The paper analyzes the personal influences of gene-environment factors on human development. The doctrine was, originally, generated by the scientists, Sandra Scarr, who suggested that genes may impact the constitution of the surrounding environment, which stimulates a certain niche of human responses and to the surrounding conditions. Sandra Scarr differentiated three critical types of genotypes, which affect personality development (Scarr & McCartney, 2003).
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Primarily, one relates to a passive genotype, which is shaped through the assistance of parental genes. This type of genotype implies that parents provide their children with both genes and specific conditions, in which they develop their personalities. In this way, a justification for similarities between children and parents is offered. In my childhood, I was accustomed to getting involved in multiple activities as much as possible. This factor might relate to the fact that both my mother and father are extroverts and are likely to be quite active in their occupational and every-day life. Since the early years, I revealed a strong attachment to energetic games, which is why my parents decided to impact my development by occupying me with learning arts and getting involved in professional dancing. Conclusively, I developed human and professional competencies, which correspond to the skills of my parents.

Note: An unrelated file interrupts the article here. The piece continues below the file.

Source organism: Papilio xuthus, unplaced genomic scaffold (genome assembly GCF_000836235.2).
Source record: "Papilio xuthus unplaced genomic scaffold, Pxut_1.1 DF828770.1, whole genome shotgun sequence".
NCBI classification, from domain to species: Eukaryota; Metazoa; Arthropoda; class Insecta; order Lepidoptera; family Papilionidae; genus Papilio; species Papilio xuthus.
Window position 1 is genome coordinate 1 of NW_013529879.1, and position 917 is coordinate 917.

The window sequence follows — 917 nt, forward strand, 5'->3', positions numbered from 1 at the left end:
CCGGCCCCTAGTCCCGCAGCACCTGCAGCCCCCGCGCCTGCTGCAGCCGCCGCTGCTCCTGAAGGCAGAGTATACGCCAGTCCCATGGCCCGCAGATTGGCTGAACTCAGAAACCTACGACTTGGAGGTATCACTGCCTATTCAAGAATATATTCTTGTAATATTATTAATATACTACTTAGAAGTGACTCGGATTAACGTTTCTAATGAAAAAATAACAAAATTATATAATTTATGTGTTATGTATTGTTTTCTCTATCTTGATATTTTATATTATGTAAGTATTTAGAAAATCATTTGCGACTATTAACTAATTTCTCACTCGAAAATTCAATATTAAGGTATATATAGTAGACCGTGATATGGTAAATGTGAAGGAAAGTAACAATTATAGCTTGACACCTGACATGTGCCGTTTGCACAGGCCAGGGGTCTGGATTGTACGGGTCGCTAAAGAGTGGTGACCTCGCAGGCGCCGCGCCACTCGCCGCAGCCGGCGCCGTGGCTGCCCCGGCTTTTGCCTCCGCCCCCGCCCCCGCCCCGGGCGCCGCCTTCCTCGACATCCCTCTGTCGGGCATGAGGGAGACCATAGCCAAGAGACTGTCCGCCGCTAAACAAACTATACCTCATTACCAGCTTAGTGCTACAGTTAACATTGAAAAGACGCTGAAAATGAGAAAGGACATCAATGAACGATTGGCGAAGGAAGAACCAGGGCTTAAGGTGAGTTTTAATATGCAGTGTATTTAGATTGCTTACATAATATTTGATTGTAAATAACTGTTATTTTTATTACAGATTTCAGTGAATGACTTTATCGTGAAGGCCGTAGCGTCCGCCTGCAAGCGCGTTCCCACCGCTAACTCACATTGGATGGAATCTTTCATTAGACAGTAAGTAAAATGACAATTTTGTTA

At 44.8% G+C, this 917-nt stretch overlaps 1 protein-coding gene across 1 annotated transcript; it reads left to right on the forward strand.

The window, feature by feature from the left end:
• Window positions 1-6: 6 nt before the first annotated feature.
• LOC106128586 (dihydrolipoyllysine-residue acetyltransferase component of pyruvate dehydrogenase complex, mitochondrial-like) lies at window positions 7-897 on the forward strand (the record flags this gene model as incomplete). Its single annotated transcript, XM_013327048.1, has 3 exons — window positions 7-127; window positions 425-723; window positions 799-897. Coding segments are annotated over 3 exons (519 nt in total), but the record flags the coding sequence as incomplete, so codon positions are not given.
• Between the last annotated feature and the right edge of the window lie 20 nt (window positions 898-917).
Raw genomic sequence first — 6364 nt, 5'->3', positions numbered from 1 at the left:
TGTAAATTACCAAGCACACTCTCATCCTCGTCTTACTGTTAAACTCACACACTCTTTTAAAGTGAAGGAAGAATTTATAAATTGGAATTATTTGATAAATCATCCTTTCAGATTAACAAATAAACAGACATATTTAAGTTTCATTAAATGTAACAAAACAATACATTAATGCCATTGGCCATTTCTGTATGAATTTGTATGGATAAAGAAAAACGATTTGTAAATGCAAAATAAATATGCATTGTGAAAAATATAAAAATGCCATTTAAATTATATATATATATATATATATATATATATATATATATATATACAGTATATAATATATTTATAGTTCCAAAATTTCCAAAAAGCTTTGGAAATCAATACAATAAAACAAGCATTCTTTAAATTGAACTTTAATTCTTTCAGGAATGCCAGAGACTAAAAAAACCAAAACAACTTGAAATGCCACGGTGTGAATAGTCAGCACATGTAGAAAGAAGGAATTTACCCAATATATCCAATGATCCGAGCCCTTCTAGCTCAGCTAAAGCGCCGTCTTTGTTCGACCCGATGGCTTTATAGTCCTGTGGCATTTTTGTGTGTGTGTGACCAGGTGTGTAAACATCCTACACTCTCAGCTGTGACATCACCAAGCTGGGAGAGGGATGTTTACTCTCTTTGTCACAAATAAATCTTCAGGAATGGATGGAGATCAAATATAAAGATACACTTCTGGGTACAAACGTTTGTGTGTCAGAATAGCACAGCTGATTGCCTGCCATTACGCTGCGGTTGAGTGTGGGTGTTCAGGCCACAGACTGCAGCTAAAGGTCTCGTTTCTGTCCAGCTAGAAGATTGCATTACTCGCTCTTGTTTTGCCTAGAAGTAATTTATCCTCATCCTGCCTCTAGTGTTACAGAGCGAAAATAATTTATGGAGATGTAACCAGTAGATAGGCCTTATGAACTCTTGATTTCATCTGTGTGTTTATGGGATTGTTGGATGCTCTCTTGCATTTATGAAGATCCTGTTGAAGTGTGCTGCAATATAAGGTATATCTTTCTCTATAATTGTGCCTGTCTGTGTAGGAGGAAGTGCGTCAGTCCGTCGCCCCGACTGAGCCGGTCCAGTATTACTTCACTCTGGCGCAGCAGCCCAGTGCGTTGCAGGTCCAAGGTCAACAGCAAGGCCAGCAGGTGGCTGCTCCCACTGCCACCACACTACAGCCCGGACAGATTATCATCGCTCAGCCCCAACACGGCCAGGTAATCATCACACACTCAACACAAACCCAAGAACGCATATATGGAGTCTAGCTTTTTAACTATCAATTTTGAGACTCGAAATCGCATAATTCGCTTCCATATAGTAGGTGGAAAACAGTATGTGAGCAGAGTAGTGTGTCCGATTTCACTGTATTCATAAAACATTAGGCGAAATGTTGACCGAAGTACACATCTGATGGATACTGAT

The second vital genotype, according to Sandra Scarr, is named evocative. The genotype stems from the social responses of different environments to personal development. The feedback is shaped through the interaction of experiences and character types of individuals. Concerning my evocative genotype, I can conclude that my genetic make-up provoked the establishment of my tastes and preferences. Specifically, the active lifestyle contributed to the fact that I became a sociable person with choleric temperament, which promoted high social attention to my personality development. Moreover, my genetic presuppositions drew a space for my professional realization. Thus, I decided to take up a career that is connected with interaction and persuasion since it applies to my gene make-up.
Finally, the third type of genotype is known as active. This genotype refers to the selection of environment-specific conditions, which comply with the persuasions and experiences of individuals. Despite this type is highly dependent on passive genotype since personal persuasions are formed on the basis of genes, the active genotypes are rather will-based than imposed. In my everyday life, I am constantly looking for human interaction opportunities. For instance, I am likely to get involved in discussion clubs as well as seek professional realization, which relates to managing people. Therefore, it may be concluded that personal development relies on three basic genotypes: passive, evocative, and active.
Scarr, S., & McCartney, K. (2003). How people make their own environments: A theory of genotype – environment activities. Child Development, 54(2), 424-435.